travel . Guide

Check Out These Fascinating Museums In Kuala Lumpur

And the rest is history

Every city has a story to tell — about the people, the culture, the economy, and way of life. These stories are often widely documented in national museums and exhibitions, but what lies beneath the surface is often far more intriguing than the regular version of history. Immerse yourself in the past by visiting some of these offbeat museums located conveniently in Kuala Lumpur. Spare some time and read on as this one’s for the history buffs. 

National Textile Museum

Many cultures in Malaysia value textiles as a major part of their heritage and these are fittingly displayed in the impressive Sultan Abdul Samad building with its red brick facade and colonial architecture. It comprises two floors of extensive textile displays through history, from the evolution of textiles to stitching and embroidery, as well as batik painting and gilding, with the second-floor housing traditional clothes and accessories from various cultures and a variety of Malay fabrics and patterns.

National Automobile Museum

If you’re into cars, you’d be very pleased with the existence of this quirky museum at the Sepang International Circuit, home to the Malaysian Grand Prix. From vintage cars like the Jaguar D-Type and the Ford Speedster to the more local models from Proton and Perodua, this little two-storey museum has something for everyone.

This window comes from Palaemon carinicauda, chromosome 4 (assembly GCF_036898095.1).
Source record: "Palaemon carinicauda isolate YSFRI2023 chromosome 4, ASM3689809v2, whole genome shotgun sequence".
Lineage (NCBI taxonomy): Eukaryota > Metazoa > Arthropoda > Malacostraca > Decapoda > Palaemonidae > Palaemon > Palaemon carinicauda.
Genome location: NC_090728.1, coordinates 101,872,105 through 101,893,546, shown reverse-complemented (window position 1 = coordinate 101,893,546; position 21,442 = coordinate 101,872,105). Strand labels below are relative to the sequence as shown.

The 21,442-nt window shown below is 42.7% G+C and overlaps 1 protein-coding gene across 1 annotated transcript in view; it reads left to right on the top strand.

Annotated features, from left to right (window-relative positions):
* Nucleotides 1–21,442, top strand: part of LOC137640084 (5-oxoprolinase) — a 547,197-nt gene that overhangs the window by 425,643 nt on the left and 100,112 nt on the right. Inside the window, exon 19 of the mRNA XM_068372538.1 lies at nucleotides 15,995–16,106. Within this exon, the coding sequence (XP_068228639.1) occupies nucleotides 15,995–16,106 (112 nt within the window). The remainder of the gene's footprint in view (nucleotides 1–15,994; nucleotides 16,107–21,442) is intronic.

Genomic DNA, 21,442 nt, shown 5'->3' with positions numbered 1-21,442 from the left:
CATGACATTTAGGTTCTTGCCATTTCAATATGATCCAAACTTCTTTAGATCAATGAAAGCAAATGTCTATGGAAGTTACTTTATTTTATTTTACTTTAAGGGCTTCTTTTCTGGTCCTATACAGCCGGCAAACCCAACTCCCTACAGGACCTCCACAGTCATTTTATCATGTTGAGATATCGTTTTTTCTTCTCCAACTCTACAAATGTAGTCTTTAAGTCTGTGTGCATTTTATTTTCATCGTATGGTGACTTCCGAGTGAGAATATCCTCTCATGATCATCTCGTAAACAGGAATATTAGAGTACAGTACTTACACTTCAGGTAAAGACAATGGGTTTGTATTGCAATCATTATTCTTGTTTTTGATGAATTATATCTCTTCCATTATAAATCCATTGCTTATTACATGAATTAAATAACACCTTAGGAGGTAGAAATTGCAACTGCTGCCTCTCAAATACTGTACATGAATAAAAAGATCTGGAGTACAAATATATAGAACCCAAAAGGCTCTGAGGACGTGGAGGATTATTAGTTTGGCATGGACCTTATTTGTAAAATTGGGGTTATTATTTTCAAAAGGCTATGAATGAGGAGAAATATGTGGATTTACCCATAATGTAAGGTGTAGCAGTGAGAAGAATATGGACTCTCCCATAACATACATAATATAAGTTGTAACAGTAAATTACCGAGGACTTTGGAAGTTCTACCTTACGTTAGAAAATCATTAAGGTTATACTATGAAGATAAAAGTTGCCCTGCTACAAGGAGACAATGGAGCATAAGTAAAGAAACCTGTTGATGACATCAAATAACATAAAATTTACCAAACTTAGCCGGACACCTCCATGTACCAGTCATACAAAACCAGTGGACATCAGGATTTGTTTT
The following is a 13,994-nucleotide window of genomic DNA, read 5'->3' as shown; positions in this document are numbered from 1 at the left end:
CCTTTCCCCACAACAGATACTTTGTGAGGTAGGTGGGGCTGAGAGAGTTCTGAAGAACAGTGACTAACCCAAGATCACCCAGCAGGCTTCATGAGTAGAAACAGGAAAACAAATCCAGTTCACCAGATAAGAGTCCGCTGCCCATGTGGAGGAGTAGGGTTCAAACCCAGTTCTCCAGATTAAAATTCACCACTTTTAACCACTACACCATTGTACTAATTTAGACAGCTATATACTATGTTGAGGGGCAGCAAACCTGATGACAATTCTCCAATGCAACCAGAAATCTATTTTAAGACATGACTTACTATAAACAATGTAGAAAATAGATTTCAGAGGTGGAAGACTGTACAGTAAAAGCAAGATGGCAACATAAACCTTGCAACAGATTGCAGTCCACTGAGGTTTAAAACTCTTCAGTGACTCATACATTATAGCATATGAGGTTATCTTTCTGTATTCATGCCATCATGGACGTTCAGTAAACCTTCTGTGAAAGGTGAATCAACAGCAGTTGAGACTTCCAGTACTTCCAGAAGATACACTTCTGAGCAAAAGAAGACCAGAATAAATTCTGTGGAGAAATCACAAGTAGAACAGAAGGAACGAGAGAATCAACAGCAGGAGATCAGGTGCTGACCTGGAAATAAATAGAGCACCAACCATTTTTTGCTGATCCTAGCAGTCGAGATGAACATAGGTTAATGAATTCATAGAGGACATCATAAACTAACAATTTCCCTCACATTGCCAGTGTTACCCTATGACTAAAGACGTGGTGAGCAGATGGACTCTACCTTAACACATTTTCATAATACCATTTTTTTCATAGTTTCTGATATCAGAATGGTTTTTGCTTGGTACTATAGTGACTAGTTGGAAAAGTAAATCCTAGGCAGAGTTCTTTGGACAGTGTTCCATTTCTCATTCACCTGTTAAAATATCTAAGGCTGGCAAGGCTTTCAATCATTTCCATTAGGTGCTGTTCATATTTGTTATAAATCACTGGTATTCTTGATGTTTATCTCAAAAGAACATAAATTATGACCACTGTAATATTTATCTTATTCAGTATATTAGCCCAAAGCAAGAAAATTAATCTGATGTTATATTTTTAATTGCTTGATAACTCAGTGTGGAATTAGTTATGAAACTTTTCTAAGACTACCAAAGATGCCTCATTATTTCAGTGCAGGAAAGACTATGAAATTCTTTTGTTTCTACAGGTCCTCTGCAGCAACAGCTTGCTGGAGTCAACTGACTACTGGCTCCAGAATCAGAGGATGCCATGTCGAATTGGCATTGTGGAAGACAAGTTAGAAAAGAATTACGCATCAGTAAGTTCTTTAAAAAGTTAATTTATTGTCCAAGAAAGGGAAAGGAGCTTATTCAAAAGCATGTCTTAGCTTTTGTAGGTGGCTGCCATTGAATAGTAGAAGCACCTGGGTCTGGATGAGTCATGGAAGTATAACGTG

Orang Asli Crafts Museum

Indigenous people in various regions are often not well-documented as their culture is passed down from family stories and traditions through word of mouth, which often gets drowned out by modernisation. Take a trip to this museum for an educational afternoon learning about the different tribes of Malaysia through displays and extremely valuable exhibits such as traditional hunting tools, musical instruments, as well as carvings and handcrafted items with fine detailing.

Islamic Arts Museum 

This one is a feast for the art enthusiast, where seasonal exhibitions are displayed in a pavilion on the first floor, while the second floor is home to the China gallery where visitors will embark on Islam’s journey to China, with a chance to examine treasures from ancient times. The textile gallery on the third floor has an array of beautiful fabrics and garments, as well as an outer terrace with a view of the beautifully crafted dome that serves as a point of interest at the museum.

National Visual Arts Gallery

Allow the feeling of tranquillity to wash over you when you step into this place's Guggenheim-inspired interior and discover a beautiful medley of art from local and foreign talents. Ranging from traditional crafts like batik to modern paintings and abstract sculptures, the gallery is sure to provide an inspiring visit for your own creative process.

(Cover photo from: elqudsyi)